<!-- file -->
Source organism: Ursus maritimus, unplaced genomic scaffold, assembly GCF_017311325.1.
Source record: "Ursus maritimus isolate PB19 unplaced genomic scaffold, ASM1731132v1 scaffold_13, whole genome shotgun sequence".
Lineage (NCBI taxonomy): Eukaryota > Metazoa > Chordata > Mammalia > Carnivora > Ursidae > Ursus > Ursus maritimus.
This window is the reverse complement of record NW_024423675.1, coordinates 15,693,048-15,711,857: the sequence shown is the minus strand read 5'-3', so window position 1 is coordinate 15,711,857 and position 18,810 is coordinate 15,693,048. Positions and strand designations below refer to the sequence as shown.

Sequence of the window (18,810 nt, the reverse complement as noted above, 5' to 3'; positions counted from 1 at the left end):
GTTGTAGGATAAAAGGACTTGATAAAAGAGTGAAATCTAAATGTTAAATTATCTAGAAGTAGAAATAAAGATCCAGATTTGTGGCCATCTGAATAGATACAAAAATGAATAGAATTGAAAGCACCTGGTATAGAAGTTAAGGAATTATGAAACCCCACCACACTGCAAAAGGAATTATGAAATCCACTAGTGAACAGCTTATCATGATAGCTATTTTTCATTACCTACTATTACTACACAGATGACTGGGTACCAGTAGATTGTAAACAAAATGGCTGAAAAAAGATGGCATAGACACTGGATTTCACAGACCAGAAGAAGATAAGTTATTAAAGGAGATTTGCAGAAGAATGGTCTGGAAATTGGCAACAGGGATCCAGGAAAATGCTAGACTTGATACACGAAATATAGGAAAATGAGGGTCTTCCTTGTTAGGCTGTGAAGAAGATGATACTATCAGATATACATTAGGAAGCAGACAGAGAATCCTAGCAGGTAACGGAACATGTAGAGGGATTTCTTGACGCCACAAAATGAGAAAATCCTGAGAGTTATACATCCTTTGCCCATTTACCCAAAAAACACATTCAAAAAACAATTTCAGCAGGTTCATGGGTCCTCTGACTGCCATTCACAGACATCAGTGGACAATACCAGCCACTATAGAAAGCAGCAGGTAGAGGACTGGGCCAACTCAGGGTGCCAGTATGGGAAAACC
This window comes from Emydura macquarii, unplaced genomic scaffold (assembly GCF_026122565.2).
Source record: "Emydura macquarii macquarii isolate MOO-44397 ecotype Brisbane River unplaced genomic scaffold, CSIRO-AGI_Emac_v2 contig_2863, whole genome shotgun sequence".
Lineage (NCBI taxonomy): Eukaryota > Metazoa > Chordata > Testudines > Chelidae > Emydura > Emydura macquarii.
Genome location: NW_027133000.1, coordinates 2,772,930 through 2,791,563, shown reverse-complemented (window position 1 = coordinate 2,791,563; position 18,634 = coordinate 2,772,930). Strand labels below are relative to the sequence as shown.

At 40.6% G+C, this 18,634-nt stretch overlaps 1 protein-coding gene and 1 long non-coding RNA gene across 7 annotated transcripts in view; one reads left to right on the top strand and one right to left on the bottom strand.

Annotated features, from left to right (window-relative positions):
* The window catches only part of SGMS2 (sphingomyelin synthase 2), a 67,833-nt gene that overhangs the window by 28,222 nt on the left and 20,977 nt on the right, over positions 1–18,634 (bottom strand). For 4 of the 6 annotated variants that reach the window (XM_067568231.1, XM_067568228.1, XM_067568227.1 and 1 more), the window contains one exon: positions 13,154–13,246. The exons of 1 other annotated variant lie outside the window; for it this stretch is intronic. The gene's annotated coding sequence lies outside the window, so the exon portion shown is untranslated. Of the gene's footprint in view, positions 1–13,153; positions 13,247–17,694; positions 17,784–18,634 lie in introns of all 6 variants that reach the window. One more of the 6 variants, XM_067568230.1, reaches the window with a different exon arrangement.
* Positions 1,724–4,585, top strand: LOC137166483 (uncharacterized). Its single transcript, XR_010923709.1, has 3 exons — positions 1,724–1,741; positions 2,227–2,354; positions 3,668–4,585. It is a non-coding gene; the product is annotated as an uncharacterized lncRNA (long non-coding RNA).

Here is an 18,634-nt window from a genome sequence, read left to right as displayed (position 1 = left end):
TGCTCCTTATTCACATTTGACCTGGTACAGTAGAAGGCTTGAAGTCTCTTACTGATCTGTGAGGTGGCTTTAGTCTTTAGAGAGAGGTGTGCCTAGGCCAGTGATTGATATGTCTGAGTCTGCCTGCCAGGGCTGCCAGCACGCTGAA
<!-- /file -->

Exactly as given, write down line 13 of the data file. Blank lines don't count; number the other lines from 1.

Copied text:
* The window catches only part of SGMS2 (sphingomyelin synthase 2), a 67,833-nt gene that overhangs the window by 28,222 nt on the left and 20,977 nt on the right, over positions 1–18,634 (bottom strand). For 4 of the 6 annotated variants that reach the window (XM_067568231.1, XM_067568228.1, XM_067568227.1 and 1 more), the window contains one exon: positions 13,154–13,246. The exons of 1 other annotated variant lie outside the window; for it this stretch is intronic. The gene's annotated coding sequence lies outside the window, so the exon portion shown is untranslated. Of the gene's footprint in view, positions 1–13,153; positions 13,247–17,694; positions 17,784–18,634 lie in introns of all 6 variants that reach the window. One more of the 6 variants, XM_067568230.1, reaches the window with a different exon arrangement.